Rev. SHARPTON: I think that the speaker is exactly right on that. I think that's why the drama of having people that don't agree, like Speaker Gingrich and I joining Secretary Duncan, is important so people understand the urgency of the matter. We are discussing education like it is an option. It is not an option. You can't deal with the economy without dealing with education. Even the stimulus plan put billions of dollars in education.

But if Secretary Duncan can't reform education, we're throwing good money behind bad money. This discussion must take place. It must take place now. And people that don't come together on anything else are coming together to say, we're going to do what must be done as responsible adults to deal with education in this country.

SIMON: Reverend Sharpton, is president Obama - to be serious about this issue -going to have to challenge some traditional supporters of the Democratic Party - I mean, the teachers union and teachers, educators. As much as if he's serious about tort reform, he's going to have to challenge the interest of some trial lawyers, who I believe have been the biggest single group of contributors to the Democratic Party.

Rev. SHARPTON: I think the president has already shown that he would challenge some traditional supporters. And I think that some of the Republican leadership has shown they'll have to challenge some of their traditional support. It has not worked. We cannot be loyal to things that do not work. Look at the results.

And I think when the president came out and said what he said in the areas of charter schools, in the areas of education reform and accountability of teachers and principals and others, some people did not like it. He said it when he was running. This is not about whether you get traditional allies angry. Who is your ally if they can sit by and watch, in some cities, two-thirds of your children dropping out of school?

That's not an ally, and we're going to challenge those allies as we further this discussion.

SIMON: The Reverend Al Sharpton, speaking with us from New York. Thanks very much.

Rev. SHARPTON: Thank you.

SIMON: And speaking with us from his office in Washington, former Speaker Newt Gingrich. Thank you, Mr. Speaker.

Rep. GINGRICH: Thank you very much.

Sep 10, 2009

Emmanuel Jal teaches us that sometimes we need to lose to win

I’ve fought many up-hill battles in the legislature and side-by-side with many of the coalitions that I’ve been a part of. Many of these battles that I’ve fought for include the Genocide in Darfur, LGBT issues and for health insurance reform. When I really look at it I’ve been a part of these issues for many negative reasons, lack of peace and protection in Darfur, lack of equality for the LGBT community and mistreatment and lack of security in the health insurance industry. While the reasons are horrific and unjust, the beauty behind it is that the goal is to turn those negatives into positives.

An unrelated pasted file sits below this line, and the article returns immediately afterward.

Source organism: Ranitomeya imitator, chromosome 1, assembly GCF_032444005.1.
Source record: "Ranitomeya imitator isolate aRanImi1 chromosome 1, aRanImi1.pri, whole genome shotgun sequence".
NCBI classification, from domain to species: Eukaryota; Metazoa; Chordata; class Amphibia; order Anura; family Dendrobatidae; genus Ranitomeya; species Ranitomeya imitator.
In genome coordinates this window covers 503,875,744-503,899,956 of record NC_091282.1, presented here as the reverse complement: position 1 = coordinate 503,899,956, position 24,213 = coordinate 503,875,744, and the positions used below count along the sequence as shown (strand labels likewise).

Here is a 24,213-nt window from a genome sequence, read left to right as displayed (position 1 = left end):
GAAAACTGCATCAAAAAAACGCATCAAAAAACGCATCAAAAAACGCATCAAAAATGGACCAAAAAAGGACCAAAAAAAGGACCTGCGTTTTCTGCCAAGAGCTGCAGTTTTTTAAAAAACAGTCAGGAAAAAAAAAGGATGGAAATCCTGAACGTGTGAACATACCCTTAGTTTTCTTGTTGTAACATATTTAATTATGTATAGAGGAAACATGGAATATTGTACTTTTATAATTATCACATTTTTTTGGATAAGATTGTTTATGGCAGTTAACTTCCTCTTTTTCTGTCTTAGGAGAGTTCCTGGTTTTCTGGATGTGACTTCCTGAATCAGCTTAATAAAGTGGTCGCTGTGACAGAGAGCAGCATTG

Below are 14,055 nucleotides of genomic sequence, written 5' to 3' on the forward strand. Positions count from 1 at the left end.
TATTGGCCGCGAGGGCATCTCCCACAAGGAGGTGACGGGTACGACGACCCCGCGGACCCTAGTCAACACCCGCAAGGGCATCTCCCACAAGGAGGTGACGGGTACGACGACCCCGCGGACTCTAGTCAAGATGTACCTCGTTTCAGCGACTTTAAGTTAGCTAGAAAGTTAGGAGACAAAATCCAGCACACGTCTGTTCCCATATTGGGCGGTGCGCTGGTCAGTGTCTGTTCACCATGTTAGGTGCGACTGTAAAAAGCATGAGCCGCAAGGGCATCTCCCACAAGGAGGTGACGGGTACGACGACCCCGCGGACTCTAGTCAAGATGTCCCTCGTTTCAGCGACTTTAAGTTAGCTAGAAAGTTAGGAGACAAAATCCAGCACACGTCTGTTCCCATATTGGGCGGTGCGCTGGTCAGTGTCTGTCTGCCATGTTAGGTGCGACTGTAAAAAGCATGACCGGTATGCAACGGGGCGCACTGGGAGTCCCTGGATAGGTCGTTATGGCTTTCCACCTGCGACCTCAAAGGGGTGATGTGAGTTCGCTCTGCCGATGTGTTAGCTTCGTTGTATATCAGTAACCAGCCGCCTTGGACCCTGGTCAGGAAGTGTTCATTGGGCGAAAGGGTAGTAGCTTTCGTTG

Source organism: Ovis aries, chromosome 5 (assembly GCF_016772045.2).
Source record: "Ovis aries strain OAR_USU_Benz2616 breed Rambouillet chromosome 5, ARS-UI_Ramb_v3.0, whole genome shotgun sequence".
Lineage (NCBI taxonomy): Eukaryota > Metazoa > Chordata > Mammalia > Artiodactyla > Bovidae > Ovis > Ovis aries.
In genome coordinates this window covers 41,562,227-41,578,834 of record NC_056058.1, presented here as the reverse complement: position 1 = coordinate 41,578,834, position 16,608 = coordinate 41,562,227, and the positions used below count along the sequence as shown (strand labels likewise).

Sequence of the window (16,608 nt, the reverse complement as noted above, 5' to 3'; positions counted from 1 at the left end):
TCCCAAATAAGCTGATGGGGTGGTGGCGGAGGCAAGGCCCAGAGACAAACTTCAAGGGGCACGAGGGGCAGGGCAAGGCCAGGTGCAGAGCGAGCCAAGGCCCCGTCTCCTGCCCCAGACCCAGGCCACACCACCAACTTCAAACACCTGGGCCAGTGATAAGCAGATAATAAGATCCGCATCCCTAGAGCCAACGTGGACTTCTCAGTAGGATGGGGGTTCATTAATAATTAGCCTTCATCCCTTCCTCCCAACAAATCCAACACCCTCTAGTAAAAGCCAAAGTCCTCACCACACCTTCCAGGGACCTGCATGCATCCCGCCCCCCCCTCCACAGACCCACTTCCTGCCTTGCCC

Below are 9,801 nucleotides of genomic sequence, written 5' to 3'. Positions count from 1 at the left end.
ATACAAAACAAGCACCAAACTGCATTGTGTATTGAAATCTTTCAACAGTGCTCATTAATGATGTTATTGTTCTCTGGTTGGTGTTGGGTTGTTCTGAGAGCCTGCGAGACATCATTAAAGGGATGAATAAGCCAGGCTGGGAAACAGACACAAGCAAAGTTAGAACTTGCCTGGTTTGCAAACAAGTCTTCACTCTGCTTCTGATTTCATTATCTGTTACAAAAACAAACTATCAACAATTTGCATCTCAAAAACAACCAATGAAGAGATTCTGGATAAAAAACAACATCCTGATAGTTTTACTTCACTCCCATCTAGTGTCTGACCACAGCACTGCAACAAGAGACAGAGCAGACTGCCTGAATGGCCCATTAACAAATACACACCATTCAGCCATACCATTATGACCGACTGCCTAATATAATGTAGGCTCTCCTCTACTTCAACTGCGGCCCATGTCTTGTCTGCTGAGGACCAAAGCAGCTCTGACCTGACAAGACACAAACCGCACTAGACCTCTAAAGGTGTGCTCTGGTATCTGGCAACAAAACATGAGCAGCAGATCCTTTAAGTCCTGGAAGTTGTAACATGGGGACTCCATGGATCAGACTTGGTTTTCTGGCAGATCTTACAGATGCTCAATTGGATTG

In this video, Emmanuel Jal demonstrates that it often takes being part of a bad situation (and in his case, as a child soldier in Sudan, a horrible situation) to make you want to turn it around. His story is one to be told. Saved by a British aid worker after five years as a war child, and being a veteran of two civil wars and seeing thousands of other child soldiers die, Emmanuel was given a new lease on life. He now has been touring the world, spreading his message of a need for education and the tools to help them bring peace to their country via his music. He’s even given up two meals a day, and asking to people to pledge money while he does this, in order to build a school in Sudan in honor of the woman who rescued him.

While Emmanuel’s story of being a child soldier is incredibly disturbing and horrifying, the beauty of it is that he’s sharing the story of his country and has inspired thousands of people to help out.

So aside from the fact that we should all do our part to help cease the genocide in Darfur, there’s something really important that we can learn from this. Whether you’re marching for the right for same-sex couples to marry with your partner or you’re writing a letter to your elected official urging them to support health insurance reform because you currently can’t afford it, there’s hope. Why? Because passion never grows out of people feeling comfortable. And it’s passion that really moves people.

So when you’re fighting for an issue that you feel passionate about, remember, it might not happen today, but if you keep sharing your story, that day will come.

Sep 8, 2009

Moby must be reading Unite and Conquer because he’s noticing how President Obama just gets it

One of the chapters in my book is titled “Letting Go of the Bear and Picking Up the Buddha.” In this video, Moby sees that President Obama is the epitome of this philosophy. He’s very patient, never retaliatory and if he does utilize power in his speech, it’s always a peaceful and never negative. In other words, as Moby points out, he acts like a grown-up.